Maoecrystal V

Maoecrystal V


In a conversation at the beginning of this year, a friend and I considered the most challenging targets available to the total-synthesiser - and maoecrystal V was at the top of the list. A quick inspection reveals a trio of contiguous quaternary stereocentres, along with an extremely congested pentacyclic ring system. Little wonder, then, that this target has been so popular. Add to that an impressive biological profile (potent and selective inhibitory activity against HeLa cancer cells (IC50 = 60nM)) and it’s no surprise that over ten ’studies towards’ papers have been published since its isolation in 2004,1 including work by some of the most prolific scientists in the field.2,3

News that the beast has fallen will be received with dismay in those labs - doubly so since this route is so concise. Sixteen steps were all that were required for Zhen Yang’s team at Peking University in China4 - leaving little to be desired from subsequent routes. 

Starting with a rather unconventional coupling, the group quickly built the first quaternary stereocentre. This oxidative coupling reaction is unfortunately not discussed in any detail, and neither is the synthesis of the aryllead intermediate, so we’ll have to wait for a full paper to understand their rationale for using such exotic - and presumably toxic - conditions (figure 1).


However, the team do go into some detail regarding an awkward reduction of the ketone moiety. They attempted it with simple reagents, hoping that substrate control would lead to delivery of hydride from the desired face. However, attempts with organoboranes, hydrosilanes or even sodium borohydride all failed - predominantly forming the wrong diastereomer. This problem was solved by moving to a subtly different reagent - tetrabutylammonium borohydride. The group rationalise their success by invoking a cation-p interaction between the phenyl ring and the ammonium salt to deliver the hydride to the correct face. 

Reducing the remaining ester allowed the group to attach a diethoxyphosphoryl side chain, which included a diazo group. This sensitive functionality was gently prodded with rhodium - prompting formation of a carbene, which inserted into the phenolic hydroxyl group, forming the seven-membered ring with ease. The conspicuous phosphonate was then reacted with paraformaldehyde to form a strategically important exocyclic methylene group (figure 2).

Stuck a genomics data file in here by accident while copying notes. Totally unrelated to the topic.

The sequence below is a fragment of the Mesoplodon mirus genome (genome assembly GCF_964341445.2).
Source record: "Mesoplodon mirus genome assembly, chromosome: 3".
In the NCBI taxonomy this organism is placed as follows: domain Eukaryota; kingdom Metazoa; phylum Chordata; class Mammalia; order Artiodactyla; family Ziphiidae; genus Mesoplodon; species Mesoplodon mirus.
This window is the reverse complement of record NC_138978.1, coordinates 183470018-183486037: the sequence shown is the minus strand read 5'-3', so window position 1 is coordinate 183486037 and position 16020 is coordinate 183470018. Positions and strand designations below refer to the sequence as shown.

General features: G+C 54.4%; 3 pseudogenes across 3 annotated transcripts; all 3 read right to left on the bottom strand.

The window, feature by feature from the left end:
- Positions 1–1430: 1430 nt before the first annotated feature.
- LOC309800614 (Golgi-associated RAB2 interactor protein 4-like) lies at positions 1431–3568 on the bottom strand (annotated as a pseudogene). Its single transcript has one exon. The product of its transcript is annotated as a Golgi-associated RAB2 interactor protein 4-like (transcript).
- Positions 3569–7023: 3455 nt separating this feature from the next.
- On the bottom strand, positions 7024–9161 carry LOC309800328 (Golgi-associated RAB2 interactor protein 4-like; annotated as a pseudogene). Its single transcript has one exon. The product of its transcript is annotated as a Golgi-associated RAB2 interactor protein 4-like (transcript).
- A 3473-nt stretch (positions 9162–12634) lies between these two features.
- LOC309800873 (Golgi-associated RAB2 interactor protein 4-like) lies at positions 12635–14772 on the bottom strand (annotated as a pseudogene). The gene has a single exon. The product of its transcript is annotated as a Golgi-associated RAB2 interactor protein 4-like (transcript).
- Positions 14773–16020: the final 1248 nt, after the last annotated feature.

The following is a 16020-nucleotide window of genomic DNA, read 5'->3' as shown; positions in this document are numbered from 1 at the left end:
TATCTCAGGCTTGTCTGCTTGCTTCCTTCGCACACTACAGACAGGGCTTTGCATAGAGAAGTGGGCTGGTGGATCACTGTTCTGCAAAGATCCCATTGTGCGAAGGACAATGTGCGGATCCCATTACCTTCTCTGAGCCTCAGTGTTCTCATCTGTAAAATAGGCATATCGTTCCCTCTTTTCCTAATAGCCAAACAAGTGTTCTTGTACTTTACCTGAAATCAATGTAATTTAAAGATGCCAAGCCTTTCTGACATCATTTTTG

Lead in the lead 

Using a method the group has had pinned to this synthesis for some time,5 they were able to create two new rings, completing much of the intricacy for which maoecrystal V is famed. The reaction in question is a Wessely oxidative acetoxylation - which does what it says on the tin. Using lead yet again, the reaction oxidises the phenol by adding an acetate group, and oxidising the hydroxyl to a ketone (figure 3). This breaks the aromaticity of the aryl ring, generating a diene - perfectly set for a Diels-Alder cycloaddition with the exocyclic methylene, and similar to the strategy used by Samuel Danishefsky of Columbia University in New York, US.2 


Using such an intramolecular Diels-Alder builds complexity quickly, and as the two components are already joined, the degree of stereoselectivity is often high. Unfortunately, it was not enough in this case, resulting in three isomers spread over a respectable 76 per cent yield. The team’s desired product, though, was the most favoured - which I’m sure came as a welcome relief. 

At this point, the team was painfully close to the target, but needed a further six steps to get there. Interestingly, both the oxidation of the remaining alkene to a dione and cleavage of the extraneous acetoxy group were done using radical reactions - showing considerable prowess for functional group selectivity.  

Yang’s triumph is embittered slightly by the brevity of this paper - I look forward to reading the whole story in a full paper to understand the remarkable chemistry the group has used. 

Paul Docherty is a science writer and blogger based in London, UK